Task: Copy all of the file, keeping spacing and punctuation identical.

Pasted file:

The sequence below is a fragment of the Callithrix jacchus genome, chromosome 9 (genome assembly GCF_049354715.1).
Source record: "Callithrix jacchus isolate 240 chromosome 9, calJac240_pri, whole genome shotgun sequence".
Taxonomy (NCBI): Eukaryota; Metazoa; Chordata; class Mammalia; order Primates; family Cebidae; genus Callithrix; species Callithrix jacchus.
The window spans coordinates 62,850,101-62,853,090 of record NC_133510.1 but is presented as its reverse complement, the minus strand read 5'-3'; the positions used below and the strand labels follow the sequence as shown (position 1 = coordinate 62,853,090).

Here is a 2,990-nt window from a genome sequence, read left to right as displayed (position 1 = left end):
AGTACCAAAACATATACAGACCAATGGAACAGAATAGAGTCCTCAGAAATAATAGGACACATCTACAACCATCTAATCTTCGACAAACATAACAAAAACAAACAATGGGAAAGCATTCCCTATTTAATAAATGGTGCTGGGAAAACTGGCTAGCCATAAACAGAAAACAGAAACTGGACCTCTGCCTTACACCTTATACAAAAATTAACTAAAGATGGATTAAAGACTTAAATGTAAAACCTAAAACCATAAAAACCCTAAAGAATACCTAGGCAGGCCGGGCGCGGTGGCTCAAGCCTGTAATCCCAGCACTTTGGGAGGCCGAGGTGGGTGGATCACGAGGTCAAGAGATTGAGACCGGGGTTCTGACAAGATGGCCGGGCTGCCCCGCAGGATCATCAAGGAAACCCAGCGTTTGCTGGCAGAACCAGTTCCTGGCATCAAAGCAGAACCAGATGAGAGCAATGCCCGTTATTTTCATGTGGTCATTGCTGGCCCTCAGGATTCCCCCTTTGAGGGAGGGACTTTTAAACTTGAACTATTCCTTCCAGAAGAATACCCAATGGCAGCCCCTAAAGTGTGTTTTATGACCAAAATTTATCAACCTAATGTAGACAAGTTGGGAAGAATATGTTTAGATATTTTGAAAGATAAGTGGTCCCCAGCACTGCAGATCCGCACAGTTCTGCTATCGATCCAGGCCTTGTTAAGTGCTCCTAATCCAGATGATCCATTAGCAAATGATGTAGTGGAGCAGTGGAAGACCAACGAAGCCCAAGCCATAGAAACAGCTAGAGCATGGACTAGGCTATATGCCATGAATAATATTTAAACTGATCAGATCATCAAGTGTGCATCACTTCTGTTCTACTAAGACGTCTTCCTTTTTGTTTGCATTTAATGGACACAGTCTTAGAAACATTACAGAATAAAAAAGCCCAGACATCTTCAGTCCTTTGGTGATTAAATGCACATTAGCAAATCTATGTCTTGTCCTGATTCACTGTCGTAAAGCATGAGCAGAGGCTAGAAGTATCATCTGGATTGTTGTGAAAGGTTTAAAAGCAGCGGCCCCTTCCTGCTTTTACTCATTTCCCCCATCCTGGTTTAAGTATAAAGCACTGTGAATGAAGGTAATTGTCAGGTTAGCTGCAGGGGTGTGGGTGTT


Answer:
The sequence below is a fragment of the Callithrix jacchus genome, chromosome 9 (genome assembly GCF_049354715.1).
Source record: "Callithrix jacchus isolate 240 chromosome 9, calJac240_pri, whole genome shotgun sequence".
Taxonomy (NCBI): Eukaryota; Metazoa; Chordata; class Mammalia; order Primates; family Cebidae; genus Callithrix; species Callithrix jacchus.
The window spans coordinates 62,850,101-62,853,090 of record NC_133510.1 but is presented as its reverse complement, the minus strand read 5'-3'; the positions used below and the strand labels follow the sequence as shown (position 1 = coordinate 62,853,090).

Here is a 2,990-nt window from a genome sequence, read left to right as displayed (position 1 = left end):
AGTACCAAAACATATACAGACCAATGGAACAGAATAGAGTCCTCAGAAATAATAGGACACATCTACAACCATCTAATCTTCGACAAACATAACAAAAACAAACAATGGGAAAGCATTCCCTATTTAATAAATGGTGCTGGGAAAACTGGCTAGCCATAAACAGAAAACAGAAACTGGACCTCTGCCTTACACCTTATACAAAAATTAACTAAAGATGGATTAAAGACTTAAATGTAAAACCTAAAACCATAAAAACCCTAAAGAATACCTAGGCAGGCCGGGCGCGGTGGCTCAAGCCTGTAATCCCAGCACTTTGGGAGGCCGAGGTGGGTGGATCACGAGGTCAAGAGATTGAGACCGGGGTTCTGACAAGATGGCCGGGCTGCCCCGCAGGATCATCAAGGAAACCCAGCGTTTGCTGGCAGAACCAGTTCCTGGCATCAAAGCAGAACCAGATGAGAGCAATGCCCGTTATTTTCATGTGGTCATTGCTGGCCCTCAGGATTCCCCCTTTGAGGGAGGGACTTTTAAACTTGAACTATTCCTTCCAGAAGAATACCCAATGGCAGCCCCTAAAGTGTGTTTTATGACCAAAATTTATCAACCTAATGTAGACAAGTTGGGAAGAATATGTTTAGATATTTTGAAAGATAAGTGGTCCCCAGCACTGCAGATCCGCACAGTTCTGCTATCGATCCAGGCCTTGTTAAGTGCTCCTAATCCAGATGATCCATTAGCAAATGATGTAGTGGAGCAGTGGAAGACCAACGAAGCCCAAGCCATAGAAACAGCTAGAGCATGGACTAGGCTATATGCCATGAATAATATTTAAACTGATCAGATCATCAAGTGTGCATCACTTCTGTTCTACTAAGACGTCTTCCTTTTTGTTTGCATTTAATGGACACAGTCTTAGAAACATTACAGAATAAAAAAGCCCAGACATCTTCAGTCCTTTGGTGATTAAATGCACATTAGCAAATCTATGTCTTGTCCTGATTCACTGTCGTAAAGCATGAGCAGAGGCTAGAAGTATCATCTGGATTGTTGTGAAAGGTTTAAAAGCAGCGGCCCCTTCCTGCTTTTACTCATTTCCCCCATCCTGGTTTAAGTATAAAGCACTGTGAATGAAGGTAATTGTCAGGTTAGCTGCAGGGGTGTGGGTGTT